Recently, Various reports have surfaced all over the internet, suggesting a cheating incident that occurred during the Open Qualifier of VALORANT Challengers Indonesia Split 1. This incident reminds us of a similar one that happened five years ago during eXTREMESLAND 2018, when Nikhil Kumawat, also known as “forsaken,” a player for OpTic India, utilised the infamous word.exe file. In this article, We’ll look into the specifics and consequences of this event.
Tokyo Revengers Cheating in VCL Indonesia Open Qualifier
The revelation of cheating by a competitor became known during the last phases of the qualifiers, according to VALO2ASIA. Under the user name Mica, the player in issue is allegedly accused of using a piece of software named Netflix.exe.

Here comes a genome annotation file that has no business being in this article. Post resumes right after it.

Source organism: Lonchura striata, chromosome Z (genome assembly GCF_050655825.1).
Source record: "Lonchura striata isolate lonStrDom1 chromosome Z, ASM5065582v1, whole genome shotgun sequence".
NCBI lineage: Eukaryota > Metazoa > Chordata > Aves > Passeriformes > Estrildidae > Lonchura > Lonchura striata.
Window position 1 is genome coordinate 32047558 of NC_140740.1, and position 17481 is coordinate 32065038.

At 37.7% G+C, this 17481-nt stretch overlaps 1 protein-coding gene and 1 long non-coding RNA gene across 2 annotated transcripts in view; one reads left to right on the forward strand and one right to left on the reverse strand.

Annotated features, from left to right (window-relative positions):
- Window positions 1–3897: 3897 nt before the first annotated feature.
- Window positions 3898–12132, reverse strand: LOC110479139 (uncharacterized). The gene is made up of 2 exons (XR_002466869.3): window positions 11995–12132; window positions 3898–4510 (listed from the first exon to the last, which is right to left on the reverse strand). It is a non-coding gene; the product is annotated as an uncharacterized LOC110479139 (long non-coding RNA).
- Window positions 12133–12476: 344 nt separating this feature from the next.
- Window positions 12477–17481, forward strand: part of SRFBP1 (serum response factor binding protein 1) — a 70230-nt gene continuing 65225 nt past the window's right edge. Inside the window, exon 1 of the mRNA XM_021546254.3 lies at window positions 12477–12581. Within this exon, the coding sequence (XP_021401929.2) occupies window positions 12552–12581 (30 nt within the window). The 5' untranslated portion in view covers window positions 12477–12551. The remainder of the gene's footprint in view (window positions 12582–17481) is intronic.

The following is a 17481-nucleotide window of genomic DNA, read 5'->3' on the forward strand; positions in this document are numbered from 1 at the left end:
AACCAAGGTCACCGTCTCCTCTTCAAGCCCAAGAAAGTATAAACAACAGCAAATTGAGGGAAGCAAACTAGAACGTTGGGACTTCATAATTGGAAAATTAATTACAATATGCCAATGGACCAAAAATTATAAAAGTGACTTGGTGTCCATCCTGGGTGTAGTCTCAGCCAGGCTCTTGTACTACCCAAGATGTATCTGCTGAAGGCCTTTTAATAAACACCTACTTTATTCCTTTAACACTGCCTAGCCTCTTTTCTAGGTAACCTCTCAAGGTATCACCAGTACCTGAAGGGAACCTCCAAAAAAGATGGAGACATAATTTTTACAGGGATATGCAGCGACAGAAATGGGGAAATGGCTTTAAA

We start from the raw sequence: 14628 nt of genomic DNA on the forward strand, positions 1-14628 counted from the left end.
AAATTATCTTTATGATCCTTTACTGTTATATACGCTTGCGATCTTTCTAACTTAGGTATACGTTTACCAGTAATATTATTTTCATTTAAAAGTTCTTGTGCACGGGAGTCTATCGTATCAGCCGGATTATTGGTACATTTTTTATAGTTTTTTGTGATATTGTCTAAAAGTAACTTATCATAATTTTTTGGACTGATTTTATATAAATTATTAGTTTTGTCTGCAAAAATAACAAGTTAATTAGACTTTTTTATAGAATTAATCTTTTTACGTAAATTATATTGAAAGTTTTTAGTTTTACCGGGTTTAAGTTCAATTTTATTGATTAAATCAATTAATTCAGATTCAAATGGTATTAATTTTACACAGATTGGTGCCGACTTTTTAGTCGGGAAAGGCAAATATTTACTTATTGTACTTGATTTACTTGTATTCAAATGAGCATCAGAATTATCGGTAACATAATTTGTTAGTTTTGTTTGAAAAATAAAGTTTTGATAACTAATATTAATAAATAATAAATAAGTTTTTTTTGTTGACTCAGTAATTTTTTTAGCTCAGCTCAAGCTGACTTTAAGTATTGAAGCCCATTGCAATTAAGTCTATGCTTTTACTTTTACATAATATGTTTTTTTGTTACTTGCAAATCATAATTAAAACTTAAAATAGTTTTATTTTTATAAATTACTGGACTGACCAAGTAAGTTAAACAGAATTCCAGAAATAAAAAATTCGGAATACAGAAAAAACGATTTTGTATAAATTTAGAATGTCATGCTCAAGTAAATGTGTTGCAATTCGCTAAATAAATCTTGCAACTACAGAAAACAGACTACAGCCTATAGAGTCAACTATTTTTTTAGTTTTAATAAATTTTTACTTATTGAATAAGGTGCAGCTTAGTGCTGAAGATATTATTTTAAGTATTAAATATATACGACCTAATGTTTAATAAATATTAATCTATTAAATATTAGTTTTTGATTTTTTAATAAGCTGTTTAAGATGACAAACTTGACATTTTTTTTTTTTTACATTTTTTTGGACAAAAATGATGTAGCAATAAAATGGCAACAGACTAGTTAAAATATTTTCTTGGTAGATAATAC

The Tokyo Revengers team spokesperson later confirmed the concerns, admitting that there were cheats on Mica’s machine. Additionally, the agent stated that although Mica had previously been detected employing cheats, he does not do so at this time.
Rere Bintoro also known as Bredel, a caster for Challengers Indonesia, posted a story on Instagram that led to the revelation. He revealed a folder purportedly called Fantech Audio, which upon closer examination turned out to contain the suspicious Netflix.exe application.
Why Organizers Did Not Ban Tokyo Revenger’s Team
In the initial phase of the VCL Indonesia Open Qualifier, 33 teams competed for 8 invitations to the closed qualifiers, providing a pathway to the main tournament. An incident of unfair play caught attention during the open qualifiers involving the relatively unknown team Tokyo Revengers, a transgression later admitted by the team members themselves.
Surprisingly, the VCL Indonesia Open Qualifier organizers didn’t have to step in to ban the dishonest team. Tokyo Revengers faced defeat against Dominatus, leading to their exit from the tournament. The community now awaits an official response from Riot Games regarding the dishonest player and their eligibility for future participation in official tournaments.